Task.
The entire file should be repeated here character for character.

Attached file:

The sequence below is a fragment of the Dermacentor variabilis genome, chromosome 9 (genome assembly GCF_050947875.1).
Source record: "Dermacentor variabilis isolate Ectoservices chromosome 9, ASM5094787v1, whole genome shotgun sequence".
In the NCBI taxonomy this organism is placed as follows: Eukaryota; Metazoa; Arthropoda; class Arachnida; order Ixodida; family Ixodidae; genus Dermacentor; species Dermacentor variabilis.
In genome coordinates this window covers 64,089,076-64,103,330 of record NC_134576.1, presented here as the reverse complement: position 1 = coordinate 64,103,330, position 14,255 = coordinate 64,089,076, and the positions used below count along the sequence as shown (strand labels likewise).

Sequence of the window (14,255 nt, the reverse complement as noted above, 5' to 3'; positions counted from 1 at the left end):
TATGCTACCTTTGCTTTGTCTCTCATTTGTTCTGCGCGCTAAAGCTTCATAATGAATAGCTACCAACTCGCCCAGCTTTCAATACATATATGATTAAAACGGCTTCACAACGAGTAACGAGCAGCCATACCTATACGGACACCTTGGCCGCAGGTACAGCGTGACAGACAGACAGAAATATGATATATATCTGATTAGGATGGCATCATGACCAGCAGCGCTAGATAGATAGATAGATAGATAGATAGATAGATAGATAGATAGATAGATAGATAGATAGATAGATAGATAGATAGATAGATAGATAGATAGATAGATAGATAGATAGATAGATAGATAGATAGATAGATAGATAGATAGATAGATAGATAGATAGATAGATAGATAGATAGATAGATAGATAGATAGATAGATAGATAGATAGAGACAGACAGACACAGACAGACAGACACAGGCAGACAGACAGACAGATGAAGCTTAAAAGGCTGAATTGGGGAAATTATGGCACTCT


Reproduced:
The sequence below is a fragment of the Dermacentor variabilis genome, chromosome 9 (genome assembly GCF_050947875.1).
Source record: "Dermacentor variabilis isolate Ectoservices chromosome 9, ASM5094787v1, whole genome shotgun sequence".
In the NCBI taxonomy this organism is placed as follows: Eukaryota; Metazoa; Arthropoda; class Arachnida; order Ixodida; family Ixodidae; genus Dermacentor; species Dermacentor variabilis.
In genome coordinates this window covers 64,089,076-64,103,330 of record NC_134576.1, presented here as the reverse complement: position 1 = coordinate 64,103,330, position 14,255 = coordinate 64,089,076, and the positions used below count along the sequence as shown (strand labels likewise).

Sequence of the window (14,255 nt, the reverse complement as noted above, 5' to 3'; positions counted from 1 at the left end):
TATGCTACCTTTGCTTTGTCTCTCATTTGTTCTGCGCGCTAAAGCTTCATAATGAATAGCTACCAACTCGCCCAGCTTTCAATACATATATGATTAAAACGGCTTCACAACGAGTAACGAGCAGCCATACCTATACGGACACCTTGGCCGCAGGTACAGCGTGACAGACAGACAGAAATATGATATATATCTGATTAGGATGGCATCATGACCAGCAGCGCTAGATAGATAGATAGATAGATAGATAGATAGATAGATAGATAGATAGATAGATAGATAGATAGATAGATAGATAGATAGATAGATAGATAGATAGATAGATAGATAGATAGATAGATAGATAGATAGATAGATAGATAGATAGATAGATAGATAGATAGATAGATAGATAGATAGATAGATAGATAGATAGATAGATAGATAGAGACAGACAGACACAGACAGACAGACACAGGCAGACAGACAGACAGATGAAGCTTAAAAGGCTGAATTGGGGAAATTATGGCACTCT